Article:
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Suggesting a new named fallacy: the Non Post Hoc Fallacy (or David Cameron Fallacy)

Many of us are familiar with the Post Hoc Ergo Propter Hoc Fallacy (' after this, therefore because of this) - Post Hoc Fallacy for short). It's the fallacy of supposing that, because B occurred after A, A must be the cause of B. For example: My car stopped working after I changed the oil, so changing the oil caused it to stop working. Or:  I wore my red jumper to the exam and I passed, so that jumper is lucky: it caused me to pass. This fallacy is so common, it gets a latin name. However, there's a related common fallacy that I think also deserves a name. I am going to call it the Non Post Hoc Fallacy (' not after of this, therefore not because of this), or, perhaps more memorably, the David Cameron Fallacy. Every now and then someone desperate to ‘prove’ that X is not causally responsible for Y – e.g poverty is not a cause of crime, will commit the following fallacy. They will argue that as X has often occurred without Y following, therefore X was not the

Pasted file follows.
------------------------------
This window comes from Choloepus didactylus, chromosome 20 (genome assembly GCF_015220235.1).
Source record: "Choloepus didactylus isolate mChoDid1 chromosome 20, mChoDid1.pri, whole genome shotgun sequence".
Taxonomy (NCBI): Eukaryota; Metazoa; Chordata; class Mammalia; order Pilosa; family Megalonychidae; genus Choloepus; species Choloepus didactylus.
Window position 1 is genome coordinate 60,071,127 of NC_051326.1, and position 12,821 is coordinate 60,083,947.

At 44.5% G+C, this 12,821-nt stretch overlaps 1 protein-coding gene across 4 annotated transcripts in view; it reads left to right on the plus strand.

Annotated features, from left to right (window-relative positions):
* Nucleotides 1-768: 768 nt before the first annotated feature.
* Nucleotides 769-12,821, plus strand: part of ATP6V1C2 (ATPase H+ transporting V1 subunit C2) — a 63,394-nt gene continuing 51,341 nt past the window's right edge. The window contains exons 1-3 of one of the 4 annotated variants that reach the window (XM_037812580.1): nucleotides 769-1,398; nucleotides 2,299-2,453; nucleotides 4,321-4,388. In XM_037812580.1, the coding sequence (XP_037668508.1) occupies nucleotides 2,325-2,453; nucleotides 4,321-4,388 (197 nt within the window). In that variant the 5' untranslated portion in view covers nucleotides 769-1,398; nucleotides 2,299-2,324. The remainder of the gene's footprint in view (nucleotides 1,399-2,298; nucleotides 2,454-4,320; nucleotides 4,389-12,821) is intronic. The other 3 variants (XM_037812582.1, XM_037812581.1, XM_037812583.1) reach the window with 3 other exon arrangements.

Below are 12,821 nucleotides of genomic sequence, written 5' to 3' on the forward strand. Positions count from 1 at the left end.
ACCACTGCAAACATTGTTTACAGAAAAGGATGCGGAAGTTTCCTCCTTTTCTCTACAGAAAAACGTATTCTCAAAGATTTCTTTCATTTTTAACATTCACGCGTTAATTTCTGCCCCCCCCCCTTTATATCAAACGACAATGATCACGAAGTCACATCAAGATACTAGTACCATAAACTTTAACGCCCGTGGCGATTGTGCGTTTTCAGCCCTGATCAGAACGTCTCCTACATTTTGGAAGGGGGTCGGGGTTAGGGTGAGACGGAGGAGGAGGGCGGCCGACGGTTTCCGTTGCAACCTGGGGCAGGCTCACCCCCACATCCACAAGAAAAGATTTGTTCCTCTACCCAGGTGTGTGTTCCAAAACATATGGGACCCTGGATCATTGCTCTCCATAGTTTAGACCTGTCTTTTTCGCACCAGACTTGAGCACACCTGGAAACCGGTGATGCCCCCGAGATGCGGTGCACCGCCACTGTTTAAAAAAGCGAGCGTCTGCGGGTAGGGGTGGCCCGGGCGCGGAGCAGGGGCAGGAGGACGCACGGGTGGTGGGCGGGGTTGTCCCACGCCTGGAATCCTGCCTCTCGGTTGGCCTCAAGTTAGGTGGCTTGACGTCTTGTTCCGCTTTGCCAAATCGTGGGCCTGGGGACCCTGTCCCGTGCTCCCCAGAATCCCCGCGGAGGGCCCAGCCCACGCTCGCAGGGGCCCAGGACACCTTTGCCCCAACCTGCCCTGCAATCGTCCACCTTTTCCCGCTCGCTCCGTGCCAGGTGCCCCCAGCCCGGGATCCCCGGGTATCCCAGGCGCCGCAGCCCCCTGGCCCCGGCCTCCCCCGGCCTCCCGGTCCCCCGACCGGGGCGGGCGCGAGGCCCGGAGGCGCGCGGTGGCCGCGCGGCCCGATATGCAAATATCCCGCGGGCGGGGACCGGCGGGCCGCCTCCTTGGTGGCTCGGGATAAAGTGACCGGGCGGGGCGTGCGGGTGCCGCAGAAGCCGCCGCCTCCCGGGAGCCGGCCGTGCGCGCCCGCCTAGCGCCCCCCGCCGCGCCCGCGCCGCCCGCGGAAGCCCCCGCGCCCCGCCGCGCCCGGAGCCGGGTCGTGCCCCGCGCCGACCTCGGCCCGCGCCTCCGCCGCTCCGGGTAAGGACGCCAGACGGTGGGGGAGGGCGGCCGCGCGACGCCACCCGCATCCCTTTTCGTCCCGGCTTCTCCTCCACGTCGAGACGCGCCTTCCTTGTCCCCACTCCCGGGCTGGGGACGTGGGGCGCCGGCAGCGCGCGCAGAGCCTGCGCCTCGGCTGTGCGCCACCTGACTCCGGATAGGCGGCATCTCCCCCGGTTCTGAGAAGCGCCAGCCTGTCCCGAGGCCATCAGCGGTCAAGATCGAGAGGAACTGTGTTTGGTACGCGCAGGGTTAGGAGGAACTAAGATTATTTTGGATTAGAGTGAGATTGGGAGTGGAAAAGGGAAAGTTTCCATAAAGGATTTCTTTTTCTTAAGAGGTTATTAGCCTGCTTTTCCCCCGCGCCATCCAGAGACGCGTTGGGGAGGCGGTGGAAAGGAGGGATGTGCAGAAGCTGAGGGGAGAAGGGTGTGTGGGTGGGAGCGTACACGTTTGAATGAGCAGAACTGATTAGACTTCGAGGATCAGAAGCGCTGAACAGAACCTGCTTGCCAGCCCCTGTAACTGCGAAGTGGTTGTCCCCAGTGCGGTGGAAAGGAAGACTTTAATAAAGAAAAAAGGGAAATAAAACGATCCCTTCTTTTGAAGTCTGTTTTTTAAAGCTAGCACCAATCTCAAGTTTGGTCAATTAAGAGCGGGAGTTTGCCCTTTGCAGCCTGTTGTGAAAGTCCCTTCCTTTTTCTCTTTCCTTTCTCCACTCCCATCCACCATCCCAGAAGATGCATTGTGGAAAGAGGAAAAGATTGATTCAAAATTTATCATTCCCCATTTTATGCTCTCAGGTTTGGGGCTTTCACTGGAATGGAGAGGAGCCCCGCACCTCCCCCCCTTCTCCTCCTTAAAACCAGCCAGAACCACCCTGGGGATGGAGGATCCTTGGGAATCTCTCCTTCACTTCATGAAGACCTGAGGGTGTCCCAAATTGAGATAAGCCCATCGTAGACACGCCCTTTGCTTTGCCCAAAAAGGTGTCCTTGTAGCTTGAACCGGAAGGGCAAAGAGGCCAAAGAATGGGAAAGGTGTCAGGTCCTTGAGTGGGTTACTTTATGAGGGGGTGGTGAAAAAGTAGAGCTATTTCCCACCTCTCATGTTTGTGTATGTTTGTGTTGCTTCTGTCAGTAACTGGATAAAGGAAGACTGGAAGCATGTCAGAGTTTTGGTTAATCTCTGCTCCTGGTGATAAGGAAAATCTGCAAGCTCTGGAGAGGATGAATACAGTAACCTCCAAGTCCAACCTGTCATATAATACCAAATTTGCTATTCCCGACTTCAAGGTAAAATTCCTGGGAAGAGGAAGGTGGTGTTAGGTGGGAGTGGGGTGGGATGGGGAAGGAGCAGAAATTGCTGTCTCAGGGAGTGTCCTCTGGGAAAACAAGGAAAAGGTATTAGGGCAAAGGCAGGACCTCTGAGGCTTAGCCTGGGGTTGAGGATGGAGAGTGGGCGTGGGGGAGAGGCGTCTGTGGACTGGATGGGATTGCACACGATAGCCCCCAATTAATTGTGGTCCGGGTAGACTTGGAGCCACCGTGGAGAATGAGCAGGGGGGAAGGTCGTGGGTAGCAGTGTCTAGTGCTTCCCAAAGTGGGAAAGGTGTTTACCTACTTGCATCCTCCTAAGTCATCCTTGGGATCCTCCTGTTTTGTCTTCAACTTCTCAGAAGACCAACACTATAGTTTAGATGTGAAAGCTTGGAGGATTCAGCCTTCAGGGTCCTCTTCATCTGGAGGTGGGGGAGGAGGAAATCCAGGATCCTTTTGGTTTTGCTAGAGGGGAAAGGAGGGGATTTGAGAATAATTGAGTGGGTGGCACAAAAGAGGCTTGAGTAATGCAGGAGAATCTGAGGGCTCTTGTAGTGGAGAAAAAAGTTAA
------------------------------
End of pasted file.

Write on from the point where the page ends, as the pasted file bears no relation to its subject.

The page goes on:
Logical Objections to Theism (my chpt in Companion Guide to Atheism and Philosophy)

  (From A Companion Guide to Atheism and Philosophy - Graham Oppy, Wiley Blackwell, 2019) Abstract : This chapter looks at a range of objections to theism that one might class as 'logical'. Some of these objections aim to show that theism involves an internal logical contradiction. Others aim to show that theism is at least logically incompatible with other beliefs to which the theist is also typically committed. Also included are objections grounded in the thought that theism is nonsensical or meaningless. The chapter provides both an overview of this broad terrain, including a map of possible responses to different kinds of objection, and then a number of examples   Introduction   This essay is in two parts. In Part One, I map out several varieties of logical objection to theism, provide some illustrations, and then set out a number of response strategies that may be employed by theists in defence of their belief. In Part Two, I examine in more deta